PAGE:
The law firm of Lieff Cabraser Heimann & Bernstein, LLP announces that class action litigation has been brought on behalf of those who purchased or otherwise acquired the securities of Fairway Group Holdings Corp. (“Fairway” or the “Company”) (NasdaqGM:FWM) between April 17, 2013 and February 6, 2014, inclusive (the “Class Period”), including purchasers of Fairway common stock pursuant and/or traceable to the Company’s Registration Statement and Prospectus (“Registration Statement”) issued in connection with Fairway’s initial public offering (“IPO”) on April 17, 2013.
If you purchased or otherwise acquired Fairway securities during the Class Period and/or pursuant or traceable to the Registration Statement, you may move the Court for appointment as lead plaintiff by no later than April 15, 2014. A lead plaintiff is a representative party who acts on behalf of other class members in directing the litigation. Your share of any recovery in the action will not be affected by your decision of whether to seek appointment as lead plaintiff. You may retain Lieff Cabraser, or other attorneys, as your counsel in the action.
Fairway investors who wish to learn more about the action and how to seek appointment as lead plaintiff should click here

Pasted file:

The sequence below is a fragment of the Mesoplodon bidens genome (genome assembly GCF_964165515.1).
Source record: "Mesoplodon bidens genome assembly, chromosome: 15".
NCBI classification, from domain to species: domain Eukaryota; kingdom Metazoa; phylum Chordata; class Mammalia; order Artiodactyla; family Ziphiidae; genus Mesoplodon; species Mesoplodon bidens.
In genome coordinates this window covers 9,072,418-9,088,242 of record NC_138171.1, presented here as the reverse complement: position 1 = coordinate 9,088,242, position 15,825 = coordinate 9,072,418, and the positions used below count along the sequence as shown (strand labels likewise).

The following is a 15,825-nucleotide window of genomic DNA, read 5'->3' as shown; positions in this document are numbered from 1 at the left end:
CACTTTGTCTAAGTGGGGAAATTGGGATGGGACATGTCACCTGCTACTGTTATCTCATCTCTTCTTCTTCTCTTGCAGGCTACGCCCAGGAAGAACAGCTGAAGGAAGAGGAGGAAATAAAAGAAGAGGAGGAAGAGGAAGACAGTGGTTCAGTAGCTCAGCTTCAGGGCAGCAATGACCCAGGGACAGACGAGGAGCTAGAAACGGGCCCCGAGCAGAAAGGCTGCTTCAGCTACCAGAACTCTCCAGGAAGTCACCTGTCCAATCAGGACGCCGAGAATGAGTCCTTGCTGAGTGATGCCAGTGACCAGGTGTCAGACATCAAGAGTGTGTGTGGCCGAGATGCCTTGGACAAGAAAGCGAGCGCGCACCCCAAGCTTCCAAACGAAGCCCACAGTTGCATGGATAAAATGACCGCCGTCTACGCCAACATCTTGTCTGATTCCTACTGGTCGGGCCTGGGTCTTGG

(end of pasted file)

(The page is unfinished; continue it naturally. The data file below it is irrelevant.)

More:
or contact Sharon M. Lee of Lieff Cabraser toll-free at 1-800-541-7358.
Background on the Fairway Securities Class Litigation
Fairway, headquartered in New York, New York, and its subsidiaries operate in the retail food industry and purports to sell fresh, natural and organic products, prepared foods and specialty and gourmet offerings along with conventional groceries.
The actions allege that throughout the Class Period, defendants made materially false and misleading statements regarding Fairway’s business, operations, and compliance policies in violation of the Securities Act of 1933 and the Securities Exchange Act of 1934. Specifically, defendants allegedly made false and/or misleading statements and/or failed to disclose that: (1) Fairway’s same store sales were declining; (2) the Company’s direct store expenses were increasing; (3) the Company’s financial forecasts were wholly unrealistic; and (4) as a result of the foregoing, Fairway’s public statements were materially false and misleading at all relevant times.